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Maris N. Paculaba Cebu Normal University – College of Nursing Class 2013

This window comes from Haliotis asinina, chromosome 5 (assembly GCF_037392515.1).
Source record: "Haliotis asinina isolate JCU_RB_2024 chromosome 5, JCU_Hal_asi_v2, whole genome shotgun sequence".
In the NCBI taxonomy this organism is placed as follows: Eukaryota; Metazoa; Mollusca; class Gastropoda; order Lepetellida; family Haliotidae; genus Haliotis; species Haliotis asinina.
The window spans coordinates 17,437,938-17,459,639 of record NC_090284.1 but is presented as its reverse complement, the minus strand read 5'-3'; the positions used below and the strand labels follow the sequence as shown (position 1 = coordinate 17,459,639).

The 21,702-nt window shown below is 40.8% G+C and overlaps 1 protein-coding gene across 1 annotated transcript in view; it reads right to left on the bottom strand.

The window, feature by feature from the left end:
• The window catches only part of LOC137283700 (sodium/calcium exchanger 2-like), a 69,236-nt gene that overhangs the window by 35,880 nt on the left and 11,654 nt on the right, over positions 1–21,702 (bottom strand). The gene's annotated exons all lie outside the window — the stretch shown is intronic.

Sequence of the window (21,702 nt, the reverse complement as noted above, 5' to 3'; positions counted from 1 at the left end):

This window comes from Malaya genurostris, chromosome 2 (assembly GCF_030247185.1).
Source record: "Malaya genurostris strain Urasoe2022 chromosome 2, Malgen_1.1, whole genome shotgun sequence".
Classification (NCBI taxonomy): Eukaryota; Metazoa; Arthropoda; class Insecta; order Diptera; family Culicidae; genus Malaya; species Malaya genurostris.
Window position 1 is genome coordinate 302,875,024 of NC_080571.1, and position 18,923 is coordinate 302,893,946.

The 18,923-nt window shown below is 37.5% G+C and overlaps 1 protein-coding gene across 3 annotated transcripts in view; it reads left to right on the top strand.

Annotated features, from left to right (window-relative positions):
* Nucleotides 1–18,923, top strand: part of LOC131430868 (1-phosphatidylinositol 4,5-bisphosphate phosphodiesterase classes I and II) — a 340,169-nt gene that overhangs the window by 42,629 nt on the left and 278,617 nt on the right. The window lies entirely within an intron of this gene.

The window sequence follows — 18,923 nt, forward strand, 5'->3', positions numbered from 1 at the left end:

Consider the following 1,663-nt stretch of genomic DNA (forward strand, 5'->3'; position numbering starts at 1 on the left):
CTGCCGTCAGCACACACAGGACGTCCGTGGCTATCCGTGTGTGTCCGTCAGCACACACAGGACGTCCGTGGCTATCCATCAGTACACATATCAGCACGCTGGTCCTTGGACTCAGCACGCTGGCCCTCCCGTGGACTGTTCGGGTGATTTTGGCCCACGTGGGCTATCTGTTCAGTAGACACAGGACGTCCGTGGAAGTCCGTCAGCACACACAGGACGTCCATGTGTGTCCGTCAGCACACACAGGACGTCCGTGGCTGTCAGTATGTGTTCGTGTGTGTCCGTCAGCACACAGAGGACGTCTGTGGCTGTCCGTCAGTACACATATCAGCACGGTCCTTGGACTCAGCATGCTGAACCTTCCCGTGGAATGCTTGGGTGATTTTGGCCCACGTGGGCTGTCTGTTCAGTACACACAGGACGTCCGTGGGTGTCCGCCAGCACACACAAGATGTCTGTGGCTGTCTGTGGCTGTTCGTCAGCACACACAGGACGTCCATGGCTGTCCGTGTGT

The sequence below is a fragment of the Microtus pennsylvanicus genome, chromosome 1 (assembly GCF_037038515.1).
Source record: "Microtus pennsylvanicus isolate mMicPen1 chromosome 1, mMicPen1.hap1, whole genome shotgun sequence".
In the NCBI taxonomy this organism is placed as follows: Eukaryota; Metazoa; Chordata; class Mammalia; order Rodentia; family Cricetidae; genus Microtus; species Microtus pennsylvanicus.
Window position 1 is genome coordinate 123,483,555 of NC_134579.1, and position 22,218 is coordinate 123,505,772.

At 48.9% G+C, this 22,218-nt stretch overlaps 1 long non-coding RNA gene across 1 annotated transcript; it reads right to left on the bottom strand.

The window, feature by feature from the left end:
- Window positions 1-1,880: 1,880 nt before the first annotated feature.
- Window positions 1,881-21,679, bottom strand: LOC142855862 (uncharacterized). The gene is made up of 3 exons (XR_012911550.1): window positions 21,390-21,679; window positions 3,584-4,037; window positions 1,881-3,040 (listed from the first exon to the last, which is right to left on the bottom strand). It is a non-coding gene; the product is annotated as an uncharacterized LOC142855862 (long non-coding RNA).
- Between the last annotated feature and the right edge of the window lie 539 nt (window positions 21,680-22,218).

Introduction Abuse of the elderly refers to any form of mistreatment that results in harm to or the loss of an elderly (National Committee for the Prevention of Elder Abuse [NCPEA], 2008). One type of elderly abuse, according to NCPEA, is physical abuse, referring to the physical force that results in bodily injury, pain, or impairment. Physical abuse can include hitting, beating, pushing, kicking, pinching, burning, or biting. It can also include such acts against the older person as over- or under-medicating, depriving the elder of food, or exposing the person to severe weather-deliberately or inadvertently.The personal losses associated with this form of abuse can be devastating, as they include poorer health, the loss of independence, shelter, life-savings, dignity, and security (Bain, Spencer, 2009). Most elderly abuse takes place at home (American Psychological Association [APA], 2012) where a great majority of older people live on their own or with their spouses, children, siblings, or other relatives. Family situations that can contribute to elder abuse include discord in the family created by the older person's presence, a history and pattern of violent interactions within the family, social isolation or the stresses on one or more family members who care for the older adult, and lack of knowledge or caregiving skills. Abuse has a significant impact on people at any age, but older adults can be especially vulnerable. In general, older adults have less physical strength and less physical resilience. Some older adults may be very frail, or already have disabilities or impairments that leave them particularly vulnerable. Physical injuries that may be a result from abuse includes sprains, dislocations, fractures, abrasions, burns, pain, bleeding, bruises and traumatic hair and tooth loss. When questioned about these injuries, the elderly and his/her family often provide implausible explanations (Bain, Spencer, 2009). Older adults also often experience worry, depression, or anxiety. These signs may be mistaken for memory loss or illness, when they are actually the effects of stress or worry. An older adult may also feel hurt, shame, guilt, or embarrassment that someone in the family or someone close has harmed them. As such, many abused elderly tend to be socially withdrawn impeding not only the elderly’s relationship with his/her family, but with the environment and society as well (APA, 2012). The elderly’s coping ability then plays a big factor in his/her ability to thrive. According to the World Health Organization (2011), around 21,000 to 72,000 elderly have experienced some form of abuse at home. As of June 2012, crimes of physical injury in the Philippines have amounted to 23,372 (National Statistics Office [NSO], 2012), but crimes pertaining to the elderly are not specified, giving indication that elderly abuse is given little recognition in our country, as such it becomes harder to identify. This is attributed to the fact that the elderly may not report such incidents, in